Monday - Thursday 10:00 am to 9:00 pm
Friday and Saturday 10:00 am to 5:00 pm
This house is set back 30′ from Main Street and stands on a 1.5 acre wooded lot.
This center-chimney, 5 bay, colonial house, although appearing to be in pristine condition, has been subject to many alterations. A turn of the century photograph (Newton, 53) shows it with a full-length wraparound porch. It may have been changed in other ways as well. As it presently stands, the house presents standard Colonial features. On the first story of its facade, four 12 x 12 windows symmetrically flank a doorway with a plain frame which contains a replacement vertical ·flushboard door with replacement wrought iron strap hinges. On the second story, five 12 ~ 12 sash are arranged in the Georgian mode. The south gable end contains a “funeral door” with a doorframe which, although appearing old, is not original to the house (it does not appear in the ca. 1900 photograph). This doorway contains a replacement vertical flushboard door with replacement wrought iron strap hinges. Placed close to this door is a single 12 x 12 window. To the rear of this window is a narrow one-story shed-roof addition built in the nineteenth century. It features a large multi-paned picture window which dates from the late nineteenth century. The windows on the second story of the south side are 8 x 12 and in the peak, a 6 x 6. A two-story, shed-roof addition, also of nineteenth-century. origin, stands on the northeast corner of the house. It features 12 x 12 on the first story and 2 x 2 sash on the second.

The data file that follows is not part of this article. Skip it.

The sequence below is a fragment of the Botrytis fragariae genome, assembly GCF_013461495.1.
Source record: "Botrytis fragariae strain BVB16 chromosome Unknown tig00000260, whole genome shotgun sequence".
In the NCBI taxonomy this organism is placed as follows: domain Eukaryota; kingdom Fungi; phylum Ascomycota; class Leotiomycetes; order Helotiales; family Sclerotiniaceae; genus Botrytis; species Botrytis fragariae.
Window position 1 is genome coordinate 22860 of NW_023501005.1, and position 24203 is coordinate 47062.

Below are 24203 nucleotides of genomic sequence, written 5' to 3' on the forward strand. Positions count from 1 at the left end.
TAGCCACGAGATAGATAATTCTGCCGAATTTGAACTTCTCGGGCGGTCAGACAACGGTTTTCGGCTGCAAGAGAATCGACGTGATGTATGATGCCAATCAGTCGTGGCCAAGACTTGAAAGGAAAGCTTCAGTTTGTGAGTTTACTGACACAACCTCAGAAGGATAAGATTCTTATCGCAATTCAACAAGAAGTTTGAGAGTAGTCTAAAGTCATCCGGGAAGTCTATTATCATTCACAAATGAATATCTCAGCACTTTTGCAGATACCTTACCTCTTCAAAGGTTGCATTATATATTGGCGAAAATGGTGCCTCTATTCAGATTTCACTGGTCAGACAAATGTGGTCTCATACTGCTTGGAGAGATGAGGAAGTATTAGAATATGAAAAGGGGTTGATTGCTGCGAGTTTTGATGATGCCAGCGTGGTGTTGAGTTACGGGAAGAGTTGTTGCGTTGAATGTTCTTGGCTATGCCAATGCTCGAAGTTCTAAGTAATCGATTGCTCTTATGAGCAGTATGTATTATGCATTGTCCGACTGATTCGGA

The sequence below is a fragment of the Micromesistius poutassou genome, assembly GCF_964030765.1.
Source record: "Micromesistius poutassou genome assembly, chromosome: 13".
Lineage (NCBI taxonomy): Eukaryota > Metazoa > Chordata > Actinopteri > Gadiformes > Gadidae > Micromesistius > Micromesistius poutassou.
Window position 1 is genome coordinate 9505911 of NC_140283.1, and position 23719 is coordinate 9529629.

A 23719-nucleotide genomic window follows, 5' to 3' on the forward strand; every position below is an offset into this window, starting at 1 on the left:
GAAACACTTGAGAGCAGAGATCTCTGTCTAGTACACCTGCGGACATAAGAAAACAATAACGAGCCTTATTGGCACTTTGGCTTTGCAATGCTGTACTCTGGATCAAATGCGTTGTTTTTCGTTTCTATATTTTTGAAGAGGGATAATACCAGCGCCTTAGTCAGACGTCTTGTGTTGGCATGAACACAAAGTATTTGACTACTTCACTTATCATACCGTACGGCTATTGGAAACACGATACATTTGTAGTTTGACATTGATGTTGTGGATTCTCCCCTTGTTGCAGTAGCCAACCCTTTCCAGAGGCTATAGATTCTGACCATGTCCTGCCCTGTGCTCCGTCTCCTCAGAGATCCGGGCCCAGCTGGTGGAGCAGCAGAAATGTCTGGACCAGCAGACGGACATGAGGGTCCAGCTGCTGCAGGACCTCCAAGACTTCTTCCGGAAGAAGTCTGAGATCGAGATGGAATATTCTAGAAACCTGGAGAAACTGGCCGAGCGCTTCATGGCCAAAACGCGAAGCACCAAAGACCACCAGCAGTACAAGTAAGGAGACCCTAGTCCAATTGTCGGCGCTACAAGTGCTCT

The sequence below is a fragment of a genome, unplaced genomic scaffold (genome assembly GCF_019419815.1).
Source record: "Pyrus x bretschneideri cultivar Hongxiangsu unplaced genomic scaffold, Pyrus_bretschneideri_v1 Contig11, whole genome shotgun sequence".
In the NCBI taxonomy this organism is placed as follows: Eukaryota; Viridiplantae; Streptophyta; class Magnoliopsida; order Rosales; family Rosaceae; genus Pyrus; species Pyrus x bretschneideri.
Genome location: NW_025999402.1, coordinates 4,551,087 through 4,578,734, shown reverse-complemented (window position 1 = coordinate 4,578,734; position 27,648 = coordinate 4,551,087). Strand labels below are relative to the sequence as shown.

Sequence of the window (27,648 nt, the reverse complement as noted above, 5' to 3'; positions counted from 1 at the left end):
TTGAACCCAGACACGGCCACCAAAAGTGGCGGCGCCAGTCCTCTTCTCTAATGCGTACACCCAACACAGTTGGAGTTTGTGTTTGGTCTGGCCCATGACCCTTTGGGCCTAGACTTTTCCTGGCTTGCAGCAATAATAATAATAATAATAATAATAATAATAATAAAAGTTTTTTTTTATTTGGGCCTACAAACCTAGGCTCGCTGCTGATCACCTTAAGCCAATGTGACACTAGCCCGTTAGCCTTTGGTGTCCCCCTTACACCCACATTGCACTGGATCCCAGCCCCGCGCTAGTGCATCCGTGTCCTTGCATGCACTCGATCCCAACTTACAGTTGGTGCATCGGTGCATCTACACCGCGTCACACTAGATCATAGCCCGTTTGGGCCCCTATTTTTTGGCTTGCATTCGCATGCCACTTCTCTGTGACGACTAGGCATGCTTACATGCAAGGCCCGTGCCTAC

This house was built around 1730 by Robert Fairchild at the time of his marriage to Ann Curtis. Fairchild erected the dwelling on the southern portion of his father’s homelot, which he received in DecemBer of 1729. Born in Durham in 1703, Robert was the son of Samuel and Mary Fairchild. The elder Fairchild, a native of Stratford, was one of Durham’s original proprietors. Robert served as a town representative from 1739 to 1744 and was a charter member of the Book Company of Durham, which was founded in 1733 and believed to be one of the country’s earliest libraries. In 1746/7 Fairchild, who had removed to Stratford, sold this house to John Rowlson of Guilford’. Rowlson sold the property to Moses Sheldon of Middletown in October of 1747. Two years later Sheldon married Elizabeth Grave and they raised three children: Ezra (1750), Moses (1752), and Mary (1753). Joseph Stedman of Windsor bought the house in 1751/2 and sold it a few months later to Benjamin Wells of Durham. Wells sold the property three months later in September of 1752 to James Tibbals. Born in Farmington to Joseph and Abigail Tibbals, James (b. 1720) married Martha Spencer in 1744. James Arnold of Durham acquired the house in 1771. Col. Arnold had married Tabatha Parsons in 1765 and they raised three children: Tabitha (1776), James (1782), Whiting (1785). In 1786 Richard Spelman and Seth Turner purchased the property, which included 3 1/2 acres, dwelling house, and barn. Shortly thereafter Job Merwin bought the house for L300. The son of Miles and Mary Merwin, Job (1749-1824) served as a town representative in 1808. Upon his death in 1824 he willed his homestead to his wife Martha. In 1845 Martha Merwin willed .. the property to her daughter by her first marriage, Mary Ann Bowers. On her death in 1851, the house was sold to Susan Clark, whose estate sold it to Fanny Camp in 1891. On her death two years later, the house passed by will to Fanny B. Hubbard and in 1896 to William and Grace-Hubbard, who owned the house until 1940. The house passed through several owners until 1960, when it was purchased by the Notre Dame Church as a rectory. Architecturally, this house is notable as one of Durham’s earliest surviving residential structures, dating from the second decade of the town’s settlement. Historically, it is notable for its association with a number of early Durham families, including the Fairchilds, Sheldens, Tibbals, Arnolds. and Merwins.